Medicine is changing and developing constantly. Many studies published in 2018 may change the lives of millions of people around the world. The world’s leading medical journal, the New England Journal of Medicine, selected 12 studies that could change the face of history in the medical world.
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1. Breast cancer: It is also possible without chemotherapy
The main study presented at the American Society of Oncology Conference and considered one of the most important studies this year proved that at least one-third of breast cancer patients will NOT benefit from chemotherapy and do not need this treatment at all to recover.
The Tailor X study is the largest in the history of breast cancer research. It lasted nine years and included 15,000 patients. The study used the unique capabilities of Oncottet’s Oncotype Breast, which can predict the future risk level of each patient for future spread or recurrence and the benefit of chemotherapy.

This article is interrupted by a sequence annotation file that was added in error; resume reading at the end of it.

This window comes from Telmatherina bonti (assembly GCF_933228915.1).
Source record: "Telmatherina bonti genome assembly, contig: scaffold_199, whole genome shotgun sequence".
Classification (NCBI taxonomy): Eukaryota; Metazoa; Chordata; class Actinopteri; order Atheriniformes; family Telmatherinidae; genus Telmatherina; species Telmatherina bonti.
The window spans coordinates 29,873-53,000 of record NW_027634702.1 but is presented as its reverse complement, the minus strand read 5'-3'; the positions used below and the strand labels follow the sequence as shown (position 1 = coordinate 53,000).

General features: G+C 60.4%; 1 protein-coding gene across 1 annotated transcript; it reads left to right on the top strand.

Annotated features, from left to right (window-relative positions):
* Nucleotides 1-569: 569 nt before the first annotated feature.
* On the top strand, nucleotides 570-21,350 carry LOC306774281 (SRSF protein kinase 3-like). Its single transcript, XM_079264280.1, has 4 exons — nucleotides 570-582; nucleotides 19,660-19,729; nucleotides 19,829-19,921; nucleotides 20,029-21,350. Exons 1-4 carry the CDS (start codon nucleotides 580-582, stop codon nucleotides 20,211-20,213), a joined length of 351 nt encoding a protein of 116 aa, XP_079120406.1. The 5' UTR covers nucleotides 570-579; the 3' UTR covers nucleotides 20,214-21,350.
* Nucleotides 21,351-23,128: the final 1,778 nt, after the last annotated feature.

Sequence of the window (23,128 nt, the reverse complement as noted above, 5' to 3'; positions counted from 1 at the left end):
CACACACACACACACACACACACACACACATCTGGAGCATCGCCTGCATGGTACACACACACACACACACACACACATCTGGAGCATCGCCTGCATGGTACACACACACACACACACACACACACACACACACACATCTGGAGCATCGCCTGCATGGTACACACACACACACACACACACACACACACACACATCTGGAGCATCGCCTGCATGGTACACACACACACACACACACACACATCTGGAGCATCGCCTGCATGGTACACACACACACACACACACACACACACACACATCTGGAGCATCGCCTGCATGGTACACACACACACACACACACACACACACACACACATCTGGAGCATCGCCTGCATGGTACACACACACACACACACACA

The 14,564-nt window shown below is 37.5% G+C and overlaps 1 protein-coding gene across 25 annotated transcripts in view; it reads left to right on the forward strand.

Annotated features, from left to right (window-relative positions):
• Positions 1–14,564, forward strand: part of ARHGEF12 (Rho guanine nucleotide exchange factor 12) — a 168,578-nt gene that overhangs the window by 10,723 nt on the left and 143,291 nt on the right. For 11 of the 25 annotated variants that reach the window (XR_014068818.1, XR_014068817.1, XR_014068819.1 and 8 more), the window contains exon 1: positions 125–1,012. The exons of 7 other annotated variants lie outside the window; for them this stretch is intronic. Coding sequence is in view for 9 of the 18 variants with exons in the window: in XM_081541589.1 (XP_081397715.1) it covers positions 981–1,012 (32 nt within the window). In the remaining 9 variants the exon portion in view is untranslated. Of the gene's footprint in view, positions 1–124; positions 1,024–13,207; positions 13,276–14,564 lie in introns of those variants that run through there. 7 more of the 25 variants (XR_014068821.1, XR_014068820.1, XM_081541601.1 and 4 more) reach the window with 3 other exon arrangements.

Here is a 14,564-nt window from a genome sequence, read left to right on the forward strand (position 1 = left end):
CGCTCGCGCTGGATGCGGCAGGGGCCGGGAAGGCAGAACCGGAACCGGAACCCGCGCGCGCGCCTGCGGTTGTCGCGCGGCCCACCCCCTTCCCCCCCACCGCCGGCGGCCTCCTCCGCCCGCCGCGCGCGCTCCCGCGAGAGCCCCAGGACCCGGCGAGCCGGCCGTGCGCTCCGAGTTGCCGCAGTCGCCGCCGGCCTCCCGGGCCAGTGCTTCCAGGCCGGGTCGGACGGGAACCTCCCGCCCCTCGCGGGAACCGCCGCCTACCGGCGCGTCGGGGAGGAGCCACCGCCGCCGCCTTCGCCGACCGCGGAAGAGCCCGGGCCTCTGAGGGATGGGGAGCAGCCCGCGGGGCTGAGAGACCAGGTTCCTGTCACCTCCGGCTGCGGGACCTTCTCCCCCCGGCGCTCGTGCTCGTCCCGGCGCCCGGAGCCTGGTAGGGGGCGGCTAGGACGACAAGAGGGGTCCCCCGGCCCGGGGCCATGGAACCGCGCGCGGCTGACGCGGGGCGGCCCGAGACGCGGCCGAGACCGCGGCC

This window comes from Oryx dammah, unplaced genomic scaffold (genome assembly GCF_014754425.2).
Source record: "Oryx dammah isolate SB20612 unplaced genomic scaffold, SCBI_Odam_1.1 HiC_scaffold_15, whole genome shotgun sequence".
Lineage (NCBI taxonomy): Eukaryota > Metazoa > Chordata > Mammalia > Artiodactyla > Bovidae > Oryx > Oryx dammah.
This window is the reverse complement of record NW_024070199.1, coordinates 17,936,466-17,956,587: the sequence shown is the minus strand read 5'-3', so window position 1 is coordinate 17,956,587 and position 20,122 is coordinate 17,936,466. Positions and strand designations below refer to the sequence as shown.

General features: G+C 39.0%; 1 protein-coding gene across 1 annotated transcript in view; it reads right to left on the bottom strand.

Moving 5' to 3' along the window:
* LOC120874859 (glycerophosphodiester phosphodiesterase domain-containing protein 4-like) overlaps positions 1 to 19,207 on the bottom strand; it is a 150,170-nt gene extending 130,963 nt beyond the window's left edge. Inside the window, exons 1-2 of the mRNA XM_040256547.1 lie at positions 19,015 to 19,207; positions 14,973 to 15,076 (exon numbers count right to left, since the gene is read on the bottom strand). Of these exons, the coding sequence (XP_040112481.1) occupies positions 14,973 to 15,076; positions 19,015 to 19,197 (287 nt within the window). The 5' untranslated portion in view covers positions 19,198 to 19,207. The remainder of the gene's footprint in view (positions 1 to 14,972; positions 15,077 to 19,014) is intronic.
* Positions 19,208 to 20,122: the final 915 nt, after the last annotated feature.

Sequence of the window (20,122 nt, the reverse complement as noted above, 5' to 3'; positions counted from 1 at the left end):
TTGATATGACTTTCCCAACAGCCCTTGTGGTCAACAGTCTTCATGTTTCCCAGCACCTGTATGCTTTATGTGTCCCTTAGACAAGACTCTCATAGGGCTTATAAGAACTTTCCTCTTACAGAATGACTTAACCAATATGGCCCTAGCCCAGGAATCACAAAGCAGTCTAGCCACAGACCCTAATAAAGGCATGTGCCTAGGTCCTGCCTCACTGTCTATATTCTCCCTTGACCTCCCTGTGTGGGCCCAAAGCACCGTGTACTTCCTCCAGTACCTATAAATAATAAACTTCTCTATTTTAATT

Most breast cancer patients have discovered the disease at an early stage and within the framework of their biopsy, they found that their growth is suitable for hormone therapy.
These patients undergo surgery in which the tumor is removed, but for prevention, they also require chemotherapy to destroy microscopic cancer cells and reduce the chances that the disease will recur in the future as metastatic disease.
Oncotype uses tumor tissue taken from the patient’s initial biopsy. It tests 21 different genes and the results are weighted to score, ranging from 0 to 100. The higher the outcome, the higher the risk of recurrence in the future, and chemotherapy should be treated.
On the other hand, when the score is low, the patient can be completely exempt from treatment. The test has become an integral part of the treatment of breast cancer patients and has already helped more than one million patients worldwide. Recently, following this important study, the US National Cancer Authority has determined that Oncotype is the preferred test to be taken before deciding on chemotherapy.
2. Heart events: Treatment of cholesterol that reduces mortality
LDL cholesterol (“bad cholesterol”) is a risk factor for cardiovascular disease and is defined as a global problem with which world health systems deal.